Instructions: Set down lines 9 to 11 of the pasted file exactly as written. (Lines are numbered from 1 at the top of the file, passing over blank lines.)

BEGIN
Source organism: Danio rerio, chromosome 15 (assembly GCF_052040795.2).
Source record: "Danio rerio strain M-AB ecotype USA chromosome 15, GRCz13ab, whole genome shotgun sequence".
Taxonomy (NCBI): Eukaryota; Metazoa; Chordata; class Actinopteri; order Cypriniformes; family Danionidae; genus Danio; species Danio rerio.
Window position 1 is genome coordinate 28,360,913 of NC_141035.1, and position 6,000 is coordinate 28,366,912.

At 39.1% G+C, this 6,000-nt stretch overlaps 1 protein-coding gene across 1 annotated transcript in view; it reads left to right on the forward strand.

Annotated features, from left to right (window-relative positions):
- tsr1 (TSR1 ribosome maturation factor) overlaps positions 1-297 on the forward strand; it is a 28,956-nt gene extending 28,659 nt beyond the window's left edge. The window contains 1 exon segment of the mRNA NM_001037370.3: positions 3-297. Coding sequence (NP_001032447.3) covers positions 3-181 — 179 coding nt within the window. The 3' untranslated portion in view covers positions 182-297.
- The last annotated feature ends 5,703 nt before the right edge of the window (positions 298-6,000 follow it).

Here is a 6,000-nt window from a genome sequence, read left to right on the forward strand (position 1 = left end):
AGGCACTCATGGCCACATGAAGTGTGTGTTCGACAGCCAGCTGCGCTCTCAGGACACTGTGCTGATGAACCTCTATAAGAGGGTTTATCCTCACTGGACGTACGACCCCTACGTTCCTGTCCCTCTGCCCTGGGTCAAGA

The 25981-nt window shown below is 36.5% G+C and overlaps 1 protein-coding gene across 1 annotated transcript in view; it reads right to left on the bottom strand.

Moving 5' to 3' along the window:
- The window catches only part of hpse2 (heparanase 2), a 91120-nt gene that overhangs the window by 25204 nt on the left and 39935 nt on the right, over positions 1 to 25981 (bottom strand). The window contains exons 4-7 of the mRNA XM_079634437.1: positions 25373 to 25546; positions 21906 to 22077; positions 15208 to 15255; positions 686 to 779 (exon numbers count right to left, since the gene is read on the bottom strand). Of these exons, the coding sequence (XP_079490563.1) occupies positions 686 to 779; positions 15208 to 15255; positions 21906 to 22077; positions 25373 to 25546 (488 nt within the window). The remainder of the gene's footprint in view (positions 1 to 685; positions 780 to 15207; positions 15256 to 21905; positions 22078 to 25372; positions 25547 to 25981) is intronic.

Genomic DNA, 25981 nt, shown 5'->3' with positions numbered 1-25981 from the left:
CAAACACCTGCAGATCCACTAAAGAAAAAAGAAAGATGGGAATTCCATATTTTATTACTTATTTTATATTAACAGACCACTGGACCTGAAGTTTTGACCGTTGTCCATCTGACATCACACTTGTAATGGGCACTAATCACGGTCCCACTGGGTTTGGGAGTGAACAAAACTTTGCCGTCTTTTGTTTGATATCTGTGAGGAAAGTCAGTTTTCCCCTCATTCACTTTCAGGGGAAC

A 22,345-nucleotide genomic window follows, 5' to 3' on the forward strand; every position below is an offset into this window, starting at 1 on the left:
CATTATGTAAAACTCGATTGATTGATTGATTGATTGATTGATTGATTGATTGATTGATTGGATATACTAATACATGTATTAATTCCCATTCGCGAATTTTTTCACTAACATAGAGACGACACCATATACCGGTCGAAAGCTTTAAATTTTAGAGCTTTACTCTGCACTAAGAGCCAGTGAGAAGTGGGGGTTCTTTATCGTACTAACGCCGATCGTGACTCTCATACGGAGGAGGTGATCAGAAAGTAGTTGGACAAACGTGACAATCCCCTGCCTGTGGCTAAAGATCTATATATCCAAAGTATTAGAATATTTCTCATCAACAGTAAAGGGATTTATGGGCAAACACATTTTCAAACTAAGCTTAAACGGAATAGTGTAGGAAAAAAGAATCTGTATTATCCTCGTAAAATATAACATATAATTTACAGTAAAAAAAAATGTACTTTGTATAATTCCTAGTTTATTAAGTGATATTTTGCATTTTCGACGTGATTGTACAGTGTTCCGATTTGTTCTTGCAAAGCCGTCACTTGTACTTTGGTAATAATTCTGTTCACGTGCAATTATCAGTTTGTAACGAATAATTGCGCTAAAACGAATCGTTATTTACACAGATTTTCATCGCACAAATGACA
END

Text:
Here is a 6,000-nt window from a genome sequence, read left to right on the forward strand (position 1 = left end):
AGGCACTCATGGCCACATGAAGTGTGTGTTCGACAGCCAGCTGCGCTCTCAGGACACTGTGCTGATGAACCTCTATAAGAGGGTTTATCCTCACTGGACGTACGACCCCTACGTTCCTGTCCCTCTGCCCTGGGTCAAGA

The 25981-nt window shown below is 36.5% G+C and overlaps 1 protein-coding gene across 1 annotated transcript in view; it reads right to left on the bottom strand.